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Lund v. Meyers - 7/16/2013

Arizona Supreme Court holds that Trial Court Must Try to Resolve Privilege Claims without Reviewing Inadvertently Disclosed Documents before Reviewing them.


Bradford Lund’s relatives, the Millers, sought to have a guardian and conservator appointed for Mr. Lund.  Mr. Lund, his father and his stepmother opposed the appointment.  The Millers’ attorney served Mr. Lund’s prior counsel with a subpoena seeking information relating to the firm’s representation of Mr. Lund.  The firm thought it had been contacted by a firm representing Mr. Lund, and therefore did not screen the information it provided for privilege, and instead forwarded the entire client file.  Mr. Lund’s current attorney learned of the disclosure and told the Millers’ attorney that the file contained privileged information.  Three weeks later, the Millers’ attorney disclosed the entire file, including the allegedly privileged information, as part of a supplemental disclosure statement.  Mr. Lund’s attorney filed an emergency motion to prevent further disclosure of the documents.  The firm that had forwarded the documents intervened and submitted, under seal, explanations as to why the documents were privileged.  The trial court announced that it would review the documents in camera while resolving whether they were subject to privilege. Lund objected to the in camera review, and the court stayed its review while Lund filed a special action, which reached the Arizona Supreme Court.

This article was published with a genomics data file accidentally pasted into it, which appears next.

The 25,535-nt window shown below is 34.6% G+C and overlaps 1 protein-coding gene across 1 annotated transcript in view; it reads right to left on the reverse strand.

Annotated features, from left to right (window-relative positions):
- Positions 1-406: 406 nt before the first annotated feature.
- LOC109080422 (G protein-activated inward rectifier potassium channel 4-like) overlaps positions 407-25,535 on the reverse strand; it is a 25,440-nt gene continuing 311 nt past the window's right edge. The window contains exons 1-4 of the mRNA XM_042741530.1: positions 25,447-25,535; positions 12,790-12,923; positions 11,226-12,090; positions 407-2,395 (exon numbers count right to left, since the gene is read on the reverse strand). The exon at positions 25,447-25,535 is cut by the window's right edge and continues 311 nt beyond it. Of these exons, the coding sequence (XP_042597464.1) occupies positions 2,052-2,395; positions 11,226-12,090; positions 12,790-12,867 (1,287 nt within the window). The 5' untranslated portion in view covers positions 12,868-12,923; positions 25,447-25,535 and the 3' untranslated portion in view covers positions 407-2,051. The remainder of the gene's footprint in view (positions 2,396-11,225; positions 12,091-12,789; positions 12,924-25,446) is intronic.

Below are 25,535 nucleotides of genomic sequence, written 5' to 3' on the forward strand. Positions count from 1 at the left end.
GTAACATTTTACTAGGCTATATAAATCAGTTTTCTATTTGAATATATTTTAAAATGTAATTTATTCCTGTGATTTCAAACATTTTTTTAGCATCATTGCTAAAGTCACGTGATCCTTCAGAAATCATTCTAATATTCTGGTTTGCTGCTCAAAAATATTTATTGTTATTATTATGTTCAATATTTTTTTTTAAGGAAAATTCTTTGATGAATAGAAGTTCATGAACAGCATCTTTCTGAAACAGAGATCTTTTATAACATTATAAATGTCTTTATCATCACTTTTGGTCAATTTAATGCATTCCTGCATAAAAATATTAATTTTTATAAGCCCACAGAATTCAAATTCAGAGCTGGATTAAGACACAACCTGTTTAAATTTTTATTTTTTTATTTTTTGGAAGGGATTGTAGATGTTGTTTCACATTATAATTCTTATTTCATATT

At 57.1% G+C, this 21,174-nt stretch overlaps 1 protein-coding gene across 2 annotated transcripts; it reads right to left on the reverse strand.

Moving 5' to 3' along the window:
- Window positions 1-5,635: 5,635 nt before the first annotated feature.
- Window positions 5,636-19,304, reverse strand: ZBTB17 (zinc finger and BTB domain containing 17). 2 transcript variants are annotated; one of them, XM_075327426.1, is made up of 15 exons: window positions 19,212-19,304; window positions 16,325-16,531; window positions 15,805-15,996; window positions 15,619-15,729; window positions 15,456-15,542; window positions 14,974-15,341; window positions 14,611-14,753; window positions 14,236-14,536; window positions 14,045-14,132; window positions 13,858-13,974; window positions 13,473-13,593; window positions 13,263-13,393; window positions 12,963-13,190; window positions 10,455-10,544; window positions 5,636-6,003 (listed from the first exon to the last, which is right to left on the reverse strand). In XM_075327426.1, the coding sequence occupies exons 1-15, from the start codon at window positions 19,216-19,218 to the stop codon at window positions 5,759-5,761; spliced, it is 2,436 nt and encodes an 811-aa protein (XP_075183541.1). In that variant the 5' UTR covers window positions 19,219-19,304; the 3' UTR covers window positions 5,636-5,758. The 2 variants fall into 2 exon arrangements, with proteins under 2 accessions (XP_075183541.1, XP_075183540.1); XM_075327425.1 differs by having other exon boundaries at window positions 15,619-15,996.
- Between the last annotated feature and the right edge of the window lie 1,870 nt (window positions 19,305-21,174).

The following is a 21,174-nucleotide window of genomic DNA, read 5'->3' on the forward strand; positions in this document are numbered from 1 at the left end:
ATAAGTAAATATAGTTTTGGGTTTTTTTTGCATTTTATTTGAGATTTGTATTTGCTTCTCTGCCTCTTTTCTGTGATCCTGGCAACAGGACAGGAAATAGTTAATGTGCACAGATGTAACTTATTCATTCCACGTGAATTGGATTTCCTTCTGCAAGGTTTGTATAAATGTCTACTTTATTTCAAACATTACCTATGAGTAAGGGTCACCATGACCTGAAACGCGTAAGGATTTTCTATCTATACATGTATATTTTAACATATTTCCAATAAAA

The Supreme Court held that if “allegedly privileged documents are filed under seal with the trial court, the court may not view the contents until it has determined, as to each document, that in camera review is necessary to resolve the privilege claim.”  It noted that both Arizona Rule of Civil Procedure 26.1 and Ethical Rule 4.4, governing inadvertent disclosure, are to be read to limit the use and disclosure of allegedly privileged material while claims regarding the material’s status are ongoing. It applied this principle to judges as well, holding that a trial court may not review allegedly privileged documents until it determines that such review is warranted. The Court advised that if a trial court believes in camera review is indeed warranted, it “should consider” whether the review may be performed by another judge to limit the potential for prejudice, or alternately consider recusal after review.

Justice Brutinel authored the unanimous opinion.

Posted by: Andrew Case

Posted On: 8/21/2013